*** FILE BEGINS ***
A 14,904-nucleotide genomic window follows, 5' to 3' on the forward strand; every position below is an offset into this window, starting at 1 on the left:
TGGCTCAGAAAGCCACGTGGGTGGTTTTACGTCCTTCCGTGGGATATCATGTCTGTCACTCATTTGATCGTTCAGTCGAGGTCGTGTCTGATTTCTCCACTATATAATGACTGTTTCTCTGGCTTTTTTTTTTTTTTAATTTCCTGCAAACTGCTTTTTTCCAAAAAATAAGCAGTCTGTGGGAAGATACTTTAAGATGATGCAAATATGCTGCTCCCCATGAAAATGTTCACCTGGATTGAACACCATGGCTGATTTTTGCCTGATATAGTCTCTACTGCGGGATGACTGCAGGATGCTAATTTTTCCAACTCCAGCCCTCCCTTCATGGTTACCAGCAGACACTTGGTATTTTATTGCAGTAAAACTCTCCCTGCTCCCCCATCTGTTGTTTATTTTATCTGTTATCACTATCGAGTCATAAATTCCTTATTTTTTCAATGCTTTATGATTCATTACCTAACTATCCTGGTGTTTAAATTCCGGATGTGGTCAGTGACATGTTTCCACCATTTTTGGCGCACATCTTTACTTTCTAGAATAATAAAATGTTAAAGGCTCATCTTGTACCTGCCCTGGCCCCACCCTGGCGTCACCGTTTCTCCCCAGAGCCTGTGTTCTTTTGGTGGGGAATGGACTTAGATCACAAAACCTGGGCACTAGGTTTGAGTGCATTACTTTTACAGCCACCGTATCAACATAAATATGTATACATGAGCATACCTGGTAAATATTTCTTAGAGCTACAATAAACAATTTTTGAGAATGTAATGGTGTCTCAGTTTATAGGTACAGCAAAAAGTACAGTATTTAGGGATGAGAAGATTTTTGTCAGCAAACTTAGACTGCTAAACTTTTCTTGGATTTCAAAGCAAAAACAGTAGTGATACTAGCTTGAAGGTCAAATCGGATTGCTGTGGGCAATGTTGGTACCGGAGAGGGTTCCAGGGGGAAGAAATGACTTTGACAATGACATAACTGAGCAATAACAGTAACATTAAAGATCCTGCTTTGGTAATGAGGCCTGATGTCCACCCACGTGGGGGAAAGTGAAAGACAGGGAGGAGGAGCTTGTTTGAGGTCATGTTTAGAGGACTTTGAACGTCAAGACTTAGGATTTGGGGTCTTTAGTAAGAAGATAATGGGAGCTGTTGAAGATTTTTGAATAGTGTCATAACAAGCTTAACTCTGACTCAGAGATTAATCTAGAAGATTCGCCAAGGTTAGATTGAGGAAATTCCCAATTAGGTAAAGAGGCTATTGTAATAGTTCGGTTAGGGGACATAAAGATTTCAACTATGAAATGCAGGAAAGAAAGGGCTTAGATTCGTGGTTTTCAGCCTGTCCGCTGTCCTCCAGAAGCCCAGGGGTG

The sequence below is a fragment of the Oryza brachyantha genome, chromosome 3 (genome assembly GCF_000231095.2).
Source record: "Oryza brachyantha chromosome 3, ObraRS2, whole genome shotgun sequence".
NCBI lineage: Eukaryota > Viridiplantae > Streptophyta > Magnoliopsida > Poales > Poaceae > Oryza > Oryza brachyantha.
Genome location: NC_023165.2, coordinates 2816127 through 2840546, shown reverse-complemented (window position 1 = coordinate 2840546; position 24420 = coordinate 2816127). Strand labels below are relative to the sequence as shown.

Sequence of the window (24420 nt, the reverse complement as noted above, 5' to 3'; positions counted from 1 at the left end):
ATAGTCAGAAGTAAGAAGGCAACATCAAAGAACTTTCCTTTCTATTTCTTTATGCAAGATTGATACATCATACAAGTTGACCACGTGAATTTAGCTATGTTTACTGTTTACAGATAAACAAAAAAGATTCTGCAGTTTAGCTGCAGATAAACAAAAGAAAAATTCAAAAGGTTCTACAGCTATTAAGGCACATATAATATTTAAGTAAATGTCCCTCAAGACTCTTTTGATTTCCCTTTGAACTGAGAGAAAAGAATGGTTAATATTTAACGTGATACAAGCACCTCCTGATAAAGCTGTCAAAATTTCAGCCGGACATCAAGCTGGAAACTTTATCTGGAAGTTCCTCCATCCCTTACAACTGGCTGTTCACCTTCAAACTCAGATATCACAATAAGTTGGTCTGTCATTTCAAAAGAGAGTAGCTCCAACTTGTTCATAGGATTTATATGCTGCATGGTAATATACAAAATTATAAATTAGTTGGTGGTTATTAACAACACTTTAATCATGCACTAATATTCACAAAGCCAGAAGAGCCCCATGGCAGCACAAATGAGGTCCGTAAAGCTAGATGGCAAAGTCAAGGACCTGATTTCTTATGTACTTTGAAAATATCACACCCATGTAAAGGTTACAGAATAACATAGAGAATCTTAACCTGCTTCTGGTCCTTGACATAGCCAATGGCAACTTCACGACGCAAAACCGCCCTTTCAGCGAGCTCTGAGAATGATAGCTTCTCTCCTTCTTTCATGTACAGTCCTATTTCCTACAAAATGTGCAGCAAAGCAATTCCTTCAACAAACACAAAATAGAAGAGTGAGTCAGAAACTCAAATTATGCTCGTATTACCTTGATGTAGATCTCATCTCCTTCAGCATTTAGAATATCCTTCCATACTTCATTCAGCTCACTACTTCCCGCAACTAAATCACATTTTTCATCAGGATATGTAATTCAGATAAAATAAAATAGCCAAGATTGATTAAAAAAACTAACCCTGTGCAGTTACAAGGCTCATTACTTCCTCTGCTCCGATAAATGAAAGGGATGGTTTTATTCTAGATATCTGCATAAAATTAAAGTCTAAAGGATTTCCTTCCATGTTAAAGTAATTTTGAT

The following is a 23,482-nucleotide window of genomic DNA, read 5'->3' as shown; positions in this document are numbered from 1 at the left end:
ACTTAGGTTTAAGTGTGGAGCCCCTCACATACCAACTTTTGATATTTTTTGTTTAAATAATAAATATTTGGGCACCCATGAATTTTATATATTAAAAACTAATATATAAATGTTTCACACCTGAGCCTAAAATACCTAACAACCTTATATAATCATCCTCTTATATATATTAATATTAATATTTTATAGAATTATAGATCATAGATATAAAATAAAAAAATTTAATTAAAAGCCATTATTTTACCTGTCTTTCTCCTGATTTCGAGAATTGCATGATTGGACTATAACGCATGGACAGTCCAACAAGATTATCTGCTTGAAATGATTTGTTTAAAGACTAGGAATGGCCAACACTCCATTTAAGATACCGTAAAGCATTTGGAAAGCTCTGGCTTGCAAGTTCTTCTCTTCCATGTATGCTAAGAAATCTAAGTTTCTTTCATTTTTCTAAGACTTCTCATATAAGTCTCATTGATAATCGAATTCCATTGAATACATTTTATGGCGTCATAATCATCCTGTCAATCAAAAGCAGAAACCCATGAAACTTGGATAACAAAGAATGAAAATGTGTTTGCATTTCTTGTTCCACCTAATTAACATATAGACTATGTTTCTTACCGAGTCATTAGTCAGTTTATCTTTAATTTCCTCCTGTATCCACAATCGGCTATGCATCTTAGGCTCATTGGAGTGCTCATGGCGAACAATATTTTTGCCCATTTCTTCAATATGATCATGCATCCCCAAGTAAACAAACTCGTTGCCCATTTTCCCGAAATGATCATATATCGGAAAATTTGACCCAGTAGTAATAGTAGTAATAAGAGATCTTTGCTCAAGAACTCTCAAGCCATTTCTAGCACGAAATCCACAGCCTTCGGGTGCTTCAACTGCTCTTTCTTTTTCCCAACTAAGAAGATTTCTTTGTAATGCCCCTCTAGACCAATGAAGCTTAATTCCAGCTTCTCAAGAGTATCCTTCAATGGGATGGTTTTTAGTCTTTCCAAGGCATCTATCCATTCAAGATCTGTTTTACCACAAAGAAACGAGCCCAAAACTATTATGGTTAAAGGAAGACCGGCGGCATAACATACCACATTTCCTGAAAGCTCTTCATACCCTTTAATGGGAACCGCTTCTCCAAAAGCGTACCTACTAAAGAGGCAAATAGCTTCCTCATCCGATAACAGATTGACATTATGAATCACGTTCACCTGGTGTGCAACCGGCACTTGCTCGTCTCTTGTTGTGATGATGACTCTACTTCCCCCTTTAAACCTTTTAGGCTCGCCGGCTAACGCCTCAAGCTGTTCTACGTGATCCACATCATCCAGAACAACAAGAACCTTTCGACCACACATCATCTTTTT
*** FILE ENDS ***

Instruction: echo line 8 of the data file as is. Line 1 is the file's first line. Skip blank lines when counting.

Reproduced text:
ATAGTCAGAAGTAAGAAGGCAACATCAAAGAACTTTCCTTTCTATTTCTTTATGCAAGATTGATACATCATACAAGTTGACCACGTGAATTTAGCTATGTTTACTGTTTACAGATAAACAAAAAAGATTCTGCAGTTTAGCTGCAGATAAACAAAAGAAAAATTCAAAAGGTTCTACAGCTATTAAGGCACATATAATATTTAAGTAAATGTCCCTCAAGACTCTTTTGATTTCCCTTTGAACTGAGAGAAAAGAATGGTTAATATTTAACGTGATACAAGCACCTCCTGATAAAGCTGTCAAAATTTCAGCCGGACATCAAGCTGGAAACTTTATCTGGAAGTTCCTCCATCCCTTACAACTGGCTGTTCACCTTCAAACTCAGATATCACAATAAGTTGGTCTGTCATTTCAAAAGAGAGTAGCTCCAACTTGTTCATAGGATTTATATGCTGCATGGTAATATACAAAATTATAAATTAGTTGGTGGTTATTAACAACACTTTAATCATGCACTAATATTCACAAAGCCAGAAGAGCCCCATGGCAGCACAAATGAGGTCCGTAAAGCTAGATGGCAAAGTCAAGGACCTGATTTCTTATGTACTTTGAAAATATCACACCCATGTAAAGGTTACAGAATAACATAGAGAATCTTAACCTGCTTCTGGTCCTTGACATAGCCAATGGCAACTTCACGACGCAAAACCGCCCTTTCAGCGAGCTCTGAGAATGATAGCTTCTCTCCTTCTTTCATGTACAGTCCTATTTCCTACAAAATGTGCAGCAAAGCAATTCCTTCAACAAACACAAAATAGAAGAGTGAGTCAGAAACTCAAATTATGCTCGTATTACCTTGATGTAGATCTCATCTCCTTCAGCATTTAGAATATCCTTCCATACTTCATTCAGCTCACTACTTCCCGCAACTAAATCACATTTTTCATCAGGATATGTAATTCAGATAAAATAAAATAGCCAAGATTGATTAAAAAAACTAACCCTGTGCAGTTACAAGGCTCATTACTTCCTCTGCTCCGATAAATGAAAGGGATGGTTTTATTCTAGATATCTGCATAAAATTAAAGTCTAAAGGATTTCCTTCCATGTTAAAGTAATTTTGAT